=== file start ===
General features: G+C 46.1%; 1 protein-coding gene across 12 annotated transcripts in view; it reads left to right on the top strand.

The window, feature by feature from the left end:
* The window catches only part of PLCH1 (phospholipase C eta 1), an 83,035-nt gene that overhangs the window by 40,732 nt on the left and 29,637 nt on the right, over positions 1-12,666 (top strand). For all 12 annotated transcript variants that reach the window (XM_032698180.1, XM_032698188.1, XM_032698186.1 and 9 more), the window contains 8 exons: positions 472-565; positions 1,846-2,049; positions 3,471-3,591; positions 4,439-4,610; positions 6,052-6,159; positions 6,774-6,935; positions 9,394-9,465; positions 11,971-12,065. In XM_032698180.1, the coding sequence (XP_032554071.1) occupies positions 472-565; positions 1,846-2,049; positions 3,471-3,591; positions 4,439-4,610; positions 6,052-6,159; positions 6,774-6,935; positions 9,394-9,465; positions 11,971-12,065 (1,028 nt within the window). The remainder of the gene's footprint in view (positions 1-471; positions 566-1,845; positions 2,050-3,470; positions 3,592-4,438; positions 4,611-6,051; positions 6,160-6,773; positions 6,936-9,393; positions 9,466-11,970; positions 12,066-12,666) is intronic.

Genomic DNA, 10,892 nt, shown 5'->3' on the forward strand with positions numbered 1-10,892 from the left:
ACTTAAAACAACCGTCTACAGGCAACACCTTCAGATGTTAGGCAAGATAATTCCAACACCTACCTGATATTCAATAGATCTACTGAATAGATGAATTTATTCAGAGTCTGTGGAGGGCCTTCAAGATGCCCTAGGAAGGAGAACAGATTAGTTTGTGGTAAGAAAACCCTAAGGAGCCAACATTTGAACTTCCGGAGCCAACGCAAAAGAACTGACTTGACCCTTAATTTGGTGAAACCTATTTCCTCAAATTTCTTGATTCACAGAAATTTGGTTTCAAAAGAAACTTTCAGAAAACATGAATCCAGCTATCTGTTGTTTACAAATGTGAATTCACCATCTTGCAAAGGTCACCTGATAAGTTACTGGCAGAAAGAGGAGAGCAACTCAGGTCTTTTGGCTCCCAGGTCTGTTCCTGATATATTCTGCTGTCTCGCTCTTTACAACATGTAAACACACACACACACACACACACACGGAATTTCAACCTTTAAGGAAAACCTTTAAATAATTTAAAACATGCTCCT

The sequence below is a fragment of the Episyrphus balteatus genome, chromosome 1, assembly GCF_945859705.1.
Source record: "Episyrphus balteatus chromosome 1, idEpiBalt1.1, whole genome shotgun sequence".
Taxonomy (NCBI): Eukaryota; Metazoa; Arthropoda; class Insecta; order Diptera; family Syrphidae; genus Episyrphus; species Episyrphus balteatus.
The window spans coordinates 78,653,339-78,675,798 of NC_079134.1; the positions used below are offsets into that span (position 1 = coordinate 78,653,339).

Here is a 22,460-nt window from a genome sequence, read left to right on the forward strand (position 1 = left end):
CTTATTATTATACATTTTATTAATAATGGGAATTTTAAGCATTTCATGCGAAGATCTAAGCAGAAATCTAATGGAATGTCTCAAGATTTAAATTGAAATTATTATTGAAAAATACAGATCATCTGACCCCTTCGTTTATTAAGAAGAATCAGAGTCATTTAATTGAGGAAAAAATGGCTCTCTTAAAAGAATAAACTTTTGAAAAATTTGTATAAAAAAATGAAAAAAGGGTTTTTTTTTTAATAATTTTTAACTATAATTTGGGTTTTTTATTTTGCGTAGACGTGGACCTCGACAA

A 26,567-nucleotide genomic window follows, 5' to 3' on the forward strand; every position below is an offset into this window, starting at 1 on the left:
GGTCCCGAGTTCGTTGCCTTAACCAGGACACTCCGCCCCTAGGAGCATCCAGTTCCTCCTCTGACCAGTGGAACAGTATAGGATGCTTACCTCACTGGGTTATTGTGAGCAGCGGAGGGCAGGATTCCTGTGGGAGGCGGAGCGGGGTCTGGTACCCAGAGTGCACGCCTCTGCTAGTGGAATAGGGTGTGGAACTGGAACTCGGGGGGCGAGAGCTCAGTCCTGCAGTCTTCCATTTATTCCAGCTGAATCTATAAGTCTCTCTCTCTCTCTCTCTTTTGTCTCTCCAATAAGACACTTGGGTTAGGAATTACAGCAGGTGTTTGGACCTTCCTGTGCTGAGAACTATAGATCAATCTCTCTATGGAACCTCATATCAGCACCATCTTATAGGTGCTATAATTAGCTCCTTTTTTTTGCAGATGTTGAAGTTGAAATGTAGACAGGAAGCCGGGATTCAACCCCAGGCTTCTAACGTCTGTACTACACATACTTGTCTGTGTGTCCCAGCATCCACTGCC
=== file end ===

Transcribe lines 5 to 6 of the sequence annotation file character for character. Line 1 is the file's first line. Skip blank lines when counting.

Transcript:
ACTTAAAACAACCGTCTACAGGCAACACCTTCAGATGTTAGGCAAGATAATTCCAACACCTACCTGATATTCAATAGATCTACTGAATAGATGAATTTATTCAGAGTCTGTGGAGGGCCTTCAAGATGCCCTAGGAAGGAGAACAGATTAGTTTGTGGTAAGAAAACCCTAAGGAGCCAACATTTGAACTTCCGGAGCCAACGCAAAAGAACTGACTTGACCCTTAATTTGGTGAAACCTATTTCCTCAAATTTCTTGATTCACAGAAATTTGGTTTCAAAAGAAACTTTCAGAAAACATGAATCCAGCTATCTGTTGTTTACAAATGTGAATTCACCATCTTGCAAAGGTCACCTGATAAGTTACTGGCAGAAAGAGGAGAGCAACTCAGGTCTTTTGGCTCCCAGGTCTGTTCCTGATATATTCTGCTGTCTCGCTCTTTACAACATGTAAACACACACACACACACACACACACGGAATTTCAACCTTTAAGGAAAACCTTTAAATAATTTAAAACATGCTCCT

The sequence below is a fragment of the Episyrphus balteatus genome, chromosome 1, assembly GCF_945859705.1.